Counselling for students

Becoming a student at college or university means stepping into a period of change and personal growth and development; it can be scary, challenging, exciting, frustrating, confusing and fantastically great fun all at once.

Photo by Ed Yourdon:

Making our own way in the world

When we make the transition from school to college or university (or to a first job for that matter), we enter the next stage of becoming an adult; a person in our own right with the power and responsibility to make our own decisions about our lives. From schooldays, when many decisions were made for us, we have to become more independent and self-motivated. This can be a huge challenge for many people.

We also have to learn the practicalities of living independently; making ends meet, taking care of our physical and mental health, learning how to make our way in the world.

Figuring out who we are

It can also be a time of experimentation, as we try to work out who we are and what we want out of life; for some people, that may mean experimenting with drugs or alcohol, for some it might mean experimenting with sexual behaviour – perhaps having multiple partners, or agonising over whether we might be gay, straight or bisexual etc.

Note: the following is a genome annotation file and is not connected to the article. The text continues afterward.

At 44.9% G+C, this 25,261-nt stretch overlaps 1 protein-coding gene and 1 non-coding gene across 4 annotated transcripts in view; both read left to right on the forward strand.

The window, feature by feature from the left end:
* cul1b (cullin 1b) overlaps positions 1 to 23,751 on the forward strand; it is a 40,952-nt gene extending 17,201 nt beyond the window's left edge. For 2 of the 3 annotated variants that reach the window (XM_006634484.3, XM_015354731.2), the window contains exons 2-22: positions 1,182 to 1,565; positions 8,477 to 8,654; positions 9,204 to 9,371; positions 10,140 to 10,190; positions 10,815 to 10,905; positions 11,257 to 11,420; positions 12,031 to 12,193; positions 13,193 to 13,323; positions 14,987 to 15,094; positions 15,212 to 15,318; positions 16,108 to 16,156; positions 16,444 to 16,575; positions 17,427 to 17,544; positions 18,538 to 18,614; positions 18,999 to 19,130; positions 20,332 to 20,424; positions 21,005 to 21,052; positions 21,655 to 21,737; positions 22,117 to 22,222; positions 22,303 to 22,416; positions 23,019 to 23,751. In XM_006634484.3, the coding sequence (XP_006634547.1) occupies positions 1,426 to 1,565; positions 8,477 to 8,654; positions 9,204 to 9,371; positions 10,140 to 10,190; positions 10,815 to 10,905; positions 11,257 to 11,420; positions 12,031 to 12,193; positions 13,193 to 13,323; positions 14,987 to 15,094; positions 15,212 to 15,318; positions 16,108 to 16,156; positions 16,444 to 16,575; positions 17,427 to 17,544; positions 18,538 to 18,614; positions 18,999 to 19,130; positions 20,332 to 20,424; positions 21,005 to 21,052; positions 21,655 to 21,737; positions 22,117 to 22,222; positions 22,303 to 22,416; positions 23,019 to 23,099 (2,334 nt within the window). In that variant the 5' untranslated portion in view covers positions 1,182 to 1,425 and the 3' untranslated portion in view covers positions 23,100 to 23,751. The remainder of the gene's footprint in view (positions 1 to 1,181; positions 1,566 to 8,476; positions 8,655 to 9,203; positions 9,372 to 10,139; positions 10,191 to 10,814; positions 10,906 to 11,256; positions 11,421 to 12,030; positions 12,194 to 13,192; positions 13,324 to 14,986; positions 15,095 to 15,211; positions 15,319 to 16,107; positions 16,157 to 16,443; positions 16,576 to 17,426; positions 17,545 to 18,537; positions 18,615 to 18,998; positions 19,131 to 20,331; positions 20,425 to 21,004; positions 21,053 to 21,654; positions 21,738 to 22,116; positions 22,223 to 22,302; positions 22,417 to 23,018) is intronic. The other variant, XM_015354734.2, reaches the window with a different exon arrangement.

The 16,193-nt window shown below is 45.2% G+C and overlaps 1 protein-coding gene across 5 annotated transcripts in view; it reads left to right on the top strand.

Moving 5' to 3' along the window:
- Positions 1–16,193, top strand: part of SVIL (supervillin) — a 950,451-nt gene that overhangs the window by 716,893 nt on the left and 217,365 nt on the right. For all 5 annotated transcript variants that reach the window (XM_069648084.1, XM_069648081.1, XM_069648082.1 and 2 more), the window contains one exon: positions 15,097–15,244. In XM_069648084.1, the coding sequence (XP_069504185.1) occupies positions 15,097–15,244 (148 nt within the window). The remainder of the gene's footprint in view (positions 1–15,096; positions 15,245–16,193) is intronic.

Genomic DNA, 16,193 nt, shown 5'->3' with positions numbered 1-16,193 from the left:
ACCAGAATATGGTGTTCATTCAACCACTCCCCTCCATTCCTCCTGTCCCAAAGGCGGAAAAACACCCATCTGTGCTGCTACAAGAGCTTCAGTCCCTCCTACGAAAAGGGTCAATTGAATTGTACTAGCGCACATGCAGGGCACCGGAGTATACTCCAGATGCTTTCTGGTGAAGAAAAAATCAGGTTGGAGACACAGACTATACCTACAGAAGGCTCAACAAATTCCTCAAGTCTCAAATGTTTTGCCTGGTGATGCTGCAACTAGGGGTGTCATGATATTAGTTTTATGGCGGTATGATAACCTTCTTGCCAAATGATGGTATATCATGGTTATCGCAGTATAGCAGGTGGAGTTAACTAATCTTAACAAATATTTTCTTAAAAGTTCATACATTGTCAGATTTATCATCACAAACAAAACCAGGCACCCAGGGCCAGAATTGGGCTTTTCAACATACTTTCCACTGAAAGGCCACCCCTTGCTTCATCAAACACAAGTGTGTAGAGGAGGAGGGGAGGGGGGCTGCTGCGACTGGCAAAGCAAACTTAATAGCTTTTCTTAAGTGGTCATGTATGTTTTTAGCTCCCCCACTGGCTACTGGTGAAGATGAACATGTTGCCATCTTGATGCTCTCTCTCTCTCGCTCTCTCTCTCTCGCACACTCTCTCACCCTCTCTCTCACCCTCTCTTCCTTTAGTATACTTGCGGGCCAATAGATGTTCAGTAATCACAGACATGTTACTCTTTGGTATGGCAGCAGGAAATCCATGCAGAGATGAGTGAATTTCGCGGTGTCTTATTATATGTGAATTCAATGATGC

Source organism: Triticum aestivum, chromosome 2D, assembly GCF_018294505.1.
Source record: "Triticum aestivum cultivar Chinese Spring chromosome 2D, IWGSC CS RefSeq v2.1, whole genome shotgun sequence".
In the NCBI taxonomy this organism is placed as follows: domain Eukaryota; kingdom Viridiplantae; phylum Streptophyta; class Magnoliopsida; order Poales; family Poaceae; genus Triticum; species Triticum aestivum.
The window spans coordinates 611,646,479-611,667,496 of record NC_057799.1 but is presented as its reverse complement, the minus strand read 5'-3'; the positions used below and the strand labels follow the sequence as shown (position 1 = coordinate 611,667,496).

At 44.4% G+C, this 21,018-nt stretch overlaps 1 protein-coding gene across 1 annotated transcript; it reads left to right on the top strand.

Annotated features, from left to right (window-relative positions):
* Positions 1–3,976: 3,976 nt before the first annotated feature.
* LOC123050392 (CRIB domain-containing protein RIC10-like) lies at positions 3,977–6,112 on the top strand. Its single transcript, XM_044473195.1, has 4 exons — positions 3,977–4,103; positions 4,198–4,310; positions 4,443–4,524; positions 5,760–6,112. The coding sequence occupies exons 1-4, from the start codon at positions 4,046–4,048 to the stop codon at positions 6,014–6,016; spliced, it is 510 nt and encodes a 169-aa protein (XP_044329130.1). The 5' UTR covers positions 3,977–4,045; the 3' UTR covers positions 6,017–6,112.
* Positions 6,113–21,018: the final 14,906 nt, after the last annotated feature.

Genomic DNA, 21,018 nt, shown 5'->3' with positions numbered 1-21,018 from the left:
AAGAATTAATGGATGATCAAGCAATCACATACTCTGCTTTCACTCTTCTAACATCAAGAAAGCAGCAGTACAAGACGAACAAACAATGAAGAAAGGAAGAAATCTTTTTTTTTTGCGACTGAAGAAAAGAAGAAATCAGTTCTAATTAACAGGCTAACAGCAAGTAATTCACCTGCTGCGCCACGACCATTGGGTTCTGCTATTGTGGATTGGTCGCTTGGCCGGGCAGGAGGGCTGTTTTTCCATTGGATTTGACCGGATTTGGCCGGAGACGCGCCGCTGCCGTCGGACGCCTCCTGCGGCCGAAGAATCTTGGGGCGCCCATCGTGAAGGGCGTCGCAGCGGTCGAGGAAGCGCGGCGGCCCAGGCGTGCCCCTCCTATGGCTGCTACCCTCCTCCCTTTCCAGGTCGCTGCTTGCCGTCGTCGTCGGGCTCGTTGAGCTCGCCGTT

Photo by Francisco_Osorio:

We want to fit in with the crowd, but also assert our own individuality – a difficult balancing act. We want to break free from our childhood family, and yet we may need them to support us emotionally or financially – how do we find a happy medium?

Why choose me as your counsellor?

I’ve worked extensively as a counsellor with students and young people aged 18-25, from my time as a counsellor for Portsmouth University Student Counselling Service. I recognise that these years can be very difficult for some people. Short term counselling (for example, between 6 and 8 sessions) may be all that’s needed to help you work through some of the difficulties you find yourself facing.

The link between counselling and learning

One thing I learned from my experience as a counsellor working with students is that when you’re already in a learning environment (such as college or university or recently left school), you are already ‘primed’ to learn from the counselling process; counselling at its most fundamental is about learning new skills, new ways of behaving, thinking and feeling. As a student, you’re already very good at learning so counselling may be very helpful for you.

Please contact me today if you’d like to book a no-obligation consultation session to see whether counselling might be right for you. I charge £40 per session if you have a valid student ID card or you’re aged between 18 and 21.